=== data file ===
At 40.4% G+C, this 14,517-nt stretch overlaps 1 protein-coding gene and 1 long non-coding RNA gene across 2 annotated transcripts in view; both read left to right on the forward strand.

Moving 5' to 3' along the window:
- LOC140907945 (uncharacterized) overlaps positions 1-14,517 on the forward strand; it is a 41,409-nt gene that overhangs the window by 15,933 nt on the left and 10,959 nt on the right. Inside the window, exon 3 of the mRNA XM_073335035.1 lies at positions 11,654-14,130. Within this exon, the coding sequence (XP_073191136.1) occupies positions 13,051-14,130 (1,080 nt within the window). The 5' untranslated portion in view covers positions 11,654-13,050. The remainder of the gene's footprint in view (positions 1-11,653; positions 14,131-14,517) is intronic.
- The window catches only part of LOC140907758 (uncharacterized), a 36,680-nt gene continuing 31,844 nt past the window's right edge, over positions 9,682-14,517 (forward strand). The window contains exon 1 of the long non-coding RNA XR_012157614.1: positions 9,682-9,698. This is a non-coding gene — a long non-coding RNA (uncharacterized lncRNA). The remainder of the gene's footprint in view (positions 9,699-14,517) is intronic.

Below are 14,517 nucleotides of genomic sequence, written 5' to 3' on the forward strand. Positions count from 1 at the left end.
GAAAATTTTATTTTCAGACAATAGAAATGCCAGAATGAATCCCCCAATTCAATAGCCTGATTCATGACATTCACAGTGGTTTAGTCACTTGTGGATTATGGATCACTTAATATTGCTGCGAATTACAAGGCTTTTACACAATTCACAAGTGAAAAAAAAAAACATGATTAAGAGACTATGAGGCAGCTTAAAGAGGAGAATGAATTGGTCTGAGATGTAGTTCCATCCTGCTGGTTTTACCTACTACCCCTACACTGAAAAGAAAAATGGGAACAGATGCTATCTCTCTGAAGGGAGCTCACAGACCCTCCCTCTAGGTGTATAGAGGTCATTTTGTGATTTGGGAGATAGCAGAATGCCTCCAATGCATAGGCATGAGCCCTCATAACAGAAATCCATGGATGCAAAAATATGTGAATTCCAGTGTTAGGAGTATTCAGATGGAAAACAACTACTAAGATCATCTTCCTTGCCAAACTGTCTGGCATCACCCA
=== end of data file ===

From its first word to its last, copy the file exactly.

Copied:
At 40.4% G+C, this 14,517-nt stretch overlaps 1 protein-coding gene and 1 long non-coding RNA gene across 2 annotated transcripts in view; both read left to right on the forward strand.

Moving 5' to 3' along the window:
- LOC140907945 (uncharacterized) overlaps positions 1-14,517 on the forward strand; it is a 41,409-nt gene that overhangs the window by 15,933 nt on the left and 10,959 nt on the right. Inside the window, exon 3 of the mRNA XM_073335035.1 lies at positions 11,654-14,130. Within this exon, the coding sequence (XP_073191136.1) occupies positions 13,051-14,130 (1,080 nt within the window). The 5' untranslated portion in view covers positions 11,654-13,050. The remainder of the gene's footprint in view (positions 1-11,653; positions 14,131-14,517) is intronic.
- The window catches only part of LOC140907758 (uncharacterized), a 36,680-nt gene continuing 31,844 nt past the window's right edge, over positions 9,682-14,517 (forward strand). The window contains exon 1 of the long non-coding RNA XR_012157614.1: positions 9,682-9,698. This is a non-coding gene — a long non-coding RNA (uncharacterized lncRNA). The remainder of the gene's footprint in view (positions 9,699-14,517) is intronic.

Below are 14,517 nucleotides of genomic sequence, written 5' to 3' on the forward strand. Positions count from 1 at the left end.
GAAAATTTTATTTTCAGACAATAGAAATGCCAGAATGAATCCCCCAATTCAATAGCCTGATTCATGACATTCACAGTGGTTTAGTCACTTGTGGATTATGGATCACTTAATATTGCTGCGAATTACAAGGCTTTTACACAATTCACAAGTGAAAAAAAAAAACATGATTAAGAGACTATGAGGCAGCTTAAAGAGGAGAATGAATTGGTCTGAGATGTAGTTCCATCCTGCTGGTTTTACCTACTACCCCTACACTGAAAAGAAAAATGGGAACAGATGCTATCTCTCTGAAGGGAGCTCACAGACCCTCCCTCTAGGTGTATAGAGGTCATTTTGTGATTTGGGAGATAGCAGAATGCCTCCAATGCATAGGCATGAGCCCTCATAACAGAAATCCATGGATGCAAAAATATGTGAATTCCAGTGTTAGGAGTATTCAGATGGAAAACAACTACTAAGATCATCTTCCTTGCCAAACTGTCTGGCATCACCCA